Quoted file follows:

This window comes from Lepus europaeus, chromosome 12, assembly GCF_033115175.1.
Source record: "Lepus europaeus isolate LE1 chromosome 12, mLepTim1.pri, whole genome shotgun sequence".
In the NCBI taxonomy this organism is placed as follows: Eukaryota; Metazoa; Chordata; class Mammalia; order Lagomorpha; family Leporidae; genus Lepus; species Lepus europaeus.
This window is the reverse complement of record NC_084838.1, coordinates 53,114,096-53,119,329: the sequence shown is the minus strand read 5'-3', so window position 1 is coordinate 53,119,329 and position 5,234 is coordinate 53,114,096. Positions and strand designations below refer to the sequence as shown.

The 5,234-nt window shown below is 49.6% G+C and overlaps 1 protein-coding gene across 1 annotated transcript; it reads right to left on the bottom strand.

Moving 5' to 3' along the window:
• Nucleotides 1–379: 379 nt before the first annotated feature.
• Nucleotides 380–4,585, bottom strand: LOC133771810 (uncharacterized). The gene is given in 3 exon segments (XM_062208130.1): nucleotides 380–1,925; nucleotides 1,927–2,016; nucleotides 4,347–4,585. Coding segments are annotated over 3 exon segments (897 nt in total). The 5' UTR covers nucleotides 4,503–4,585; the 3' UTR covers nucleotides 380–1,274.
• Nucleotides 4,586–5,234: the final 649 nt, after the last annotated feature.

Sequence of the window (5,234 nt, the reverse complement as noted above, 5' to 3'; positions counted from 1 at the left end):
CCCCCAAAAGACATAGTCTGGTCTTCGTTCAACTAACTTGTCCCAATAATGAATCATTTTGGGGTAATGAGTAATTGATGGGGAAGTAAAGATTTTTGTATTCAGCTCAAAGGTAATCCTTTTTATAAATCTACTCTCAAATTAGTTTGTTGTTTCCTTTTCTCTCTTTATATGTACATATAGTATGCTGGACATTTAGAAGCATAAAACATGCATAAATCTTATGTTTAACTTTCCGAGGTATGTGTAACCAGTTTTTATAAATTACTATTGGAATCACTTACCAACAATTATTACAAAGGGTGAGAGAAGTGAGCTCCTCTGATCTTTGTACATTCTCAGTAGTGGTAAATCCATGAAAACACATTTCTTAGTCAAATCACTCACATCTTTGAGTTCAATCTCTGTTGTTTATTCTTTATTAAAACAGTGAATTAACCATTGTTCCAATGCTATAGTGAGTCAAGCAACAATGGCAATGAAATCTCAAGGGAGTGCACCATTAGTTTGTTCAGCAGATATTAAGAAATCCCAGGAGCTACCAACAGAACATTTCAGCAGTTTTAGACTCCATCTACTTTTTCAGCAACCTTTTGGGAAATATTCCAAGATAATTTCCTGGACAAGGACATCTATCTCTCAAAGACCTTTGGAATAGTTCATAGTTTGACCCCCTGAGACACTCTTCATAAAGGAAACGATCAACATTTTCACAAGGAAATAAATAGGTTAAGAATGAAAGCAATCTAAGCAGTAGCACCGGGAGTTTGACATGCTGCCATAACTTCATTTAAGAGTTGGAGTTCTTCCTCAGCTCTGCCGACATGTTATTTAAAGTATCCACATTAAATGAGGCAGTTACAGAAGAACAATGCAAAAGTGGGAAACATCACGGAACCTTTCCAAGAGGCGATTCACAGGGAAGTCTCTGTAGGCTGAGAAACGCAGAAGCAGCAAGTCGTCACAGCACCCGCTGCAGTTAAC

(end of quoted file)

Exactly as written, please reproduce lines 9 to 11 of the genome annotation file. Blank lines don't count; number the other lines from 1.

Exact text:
• Nucleotides 4,586–5,234: the final 649 nt, after the last annotated feature.

Sequence of the window (5,234 nt, the reverse complement as noted above, 5' to 3'; positions counted from 1 at the left end):
CCCCCAAAAGACATAGTCTGGTCTTCGTTCAACTAACTTGTCCCAATAATGAATCATTTTGGGGTAATGAGTAATTGATGGGGAAGTAAAGATTTTTGTATTCAGCTCAAAGGTAATCCTTTTTATAAATCTACTCTCAAATTAGTTTGTTGTTTCCTTTTCTCTCTTTATATGTACATATAGTATGCTGGACATTTAGAAGCATAAAACATGCATAAATCTTATGTTTAACTTTCCGAGGTATGTGTAACCAGTTTTTATAAATTACTATTGGAATCACTTACCAACAATTATTACAAAGGGTGAGAGAAGTGAGCTCCTCTGATCTTTGTACATTCTCAGTAGTGGTAAATCCATGAAAACACATTTCTTAGTCAAATCACTCACATCTTTGAGTTCAATCTCTGTTGTTTATTCTTTATTAAAACAGTGAATTAACCATTGTTCCAATGCTATAGTGAGTCAAGCAACAATGGCAATGAAATCTCAAGGGAGTGCACCATTAGTTTGTTCAGCAGATATTAAGAAATCCCAGGAGCTACCAACAGAACATTTCAGCAGTTTTAGACTCCATCTACTTTTTCAGCAACCTTTTGGGAAATATTCCAAGATAATTTCCTGGACAAGGACATCTATCTCTCAAAGACCTTTGGAATAGTTCATAGTTTGACCCCCTGAGACACTCTTCATAAAGGAAACGATCAACATTTTCACAAGGAAATAAATAGGTTAAGAATGAAAGCAATCTAAGCAGTAGCACCGGGAGTTTGACATGCTGCCATAACTTCATTTAAGAGTTGGAGTTCTTCCTCAGCTCTGCCGACATGTTATTTAAAGTATCCACATTAAATGAGGCAGTTACAGAAGAACAATGCAAAAGTGGGAAACATCACGGAACCTTTCCAAGAGGCGATTCACAGGGAAGTCTCTGTAGGCTGAGAAACGCAGAAGCAGCAAGTCGTCACAGCACCCGCTGCAGTTAAC